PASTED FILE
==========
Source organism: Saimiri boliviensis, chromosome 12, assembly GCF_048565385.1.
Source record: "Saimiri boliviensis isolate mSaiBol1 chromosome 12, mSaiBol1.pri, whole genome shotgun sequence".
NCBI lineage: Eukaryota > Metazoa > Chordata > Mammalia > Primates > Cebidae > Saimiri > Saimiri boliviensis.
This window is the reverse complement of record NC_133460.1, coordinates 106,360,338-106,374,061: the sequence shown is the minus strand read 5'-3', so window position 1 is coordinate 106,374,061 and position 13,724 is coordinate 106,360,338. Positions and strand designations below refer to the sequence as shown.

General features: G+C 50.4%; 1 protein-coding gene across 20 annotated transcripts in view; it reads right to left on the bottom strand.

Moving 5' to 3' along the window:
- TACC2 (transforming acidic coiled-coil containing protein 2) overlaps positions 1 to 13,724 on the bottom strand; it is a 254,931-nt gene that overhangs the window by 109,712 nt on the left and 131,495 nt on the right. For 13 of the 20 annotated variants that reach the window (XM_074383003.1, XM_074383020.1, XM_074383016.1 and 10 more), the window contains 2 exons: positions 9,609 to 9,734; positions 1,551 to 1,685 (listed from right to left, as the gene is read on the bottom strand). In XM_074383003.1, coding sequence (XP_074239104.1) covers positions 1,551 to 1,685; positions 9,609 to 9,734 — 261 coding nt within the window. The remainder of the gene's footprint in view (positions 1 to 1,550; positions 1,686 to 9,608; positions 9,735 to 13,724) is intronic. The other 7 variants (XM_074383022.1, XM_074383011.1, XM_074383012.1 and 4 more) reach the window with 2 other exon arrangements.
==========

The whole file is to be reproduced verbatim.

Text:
Source organism: Saimiri boliviensis, chromosome 12, assembly GCF_048565385.1.
Source record: "Saimiri boliviensis isolate mSaiBol1 chromosome 12, mSaiBol1.pri, whole genome shotgun sequence".
NCBI lineage: Eukaryota > Metazoa > Chordata > Mammalia > Primates > Cebidae > Saimiri > Saimiri boliviensis.
This window is the reverse complement of record NC_133460.1, coordinates 106,360,338-106,374,061: the sequence shown is the minus strand read 5'-3', so window position 1 is coordinate 106,374,061 and position 13,724 is coordinate 106,360,338. Positions and strand designations below refer to the sequence as shown.

General features: G+C 50.4%; 1 protein-coding gene across 20 annotated transcripts in view; it reads right to left on the bottom strand.

Moving 5' to 3' along the window:
- TACC2 (transforming acidic coiled-coil containing protein 2) overlaps positions 1 to 13,724 on the bottom strand; it is a 254,931-nt gene that overhangs the window by 109,712 nt on the left and 131,495 nt on the right. For 13 of the 20 annotated variants that reach the window (XM_074383003.1, XM_074383020.1, XM_074383016.1 and 10 more), the window contains 2 exons: positions 9,609 to 9,734; positions 1,551 to 1,685 (listed from right to left, as the gene is read on the bottom strand). In XM_074383003.1, coding sequence (XP_074239104.1) covers positions 1,551 to 1,685; positions 9,609 to 9,734 — 261 coding nt within the window. The remainder of the gene's footprint in view (positions 1 to 1,550; positions 1,686 to 9,608; positions 9,735 to 13,724) is intronic. The other 7 variants (XM_074383022.1, XM_074383011.1, XM_074383012.1 and 4 more) reach the window with 2 other exon arrangements.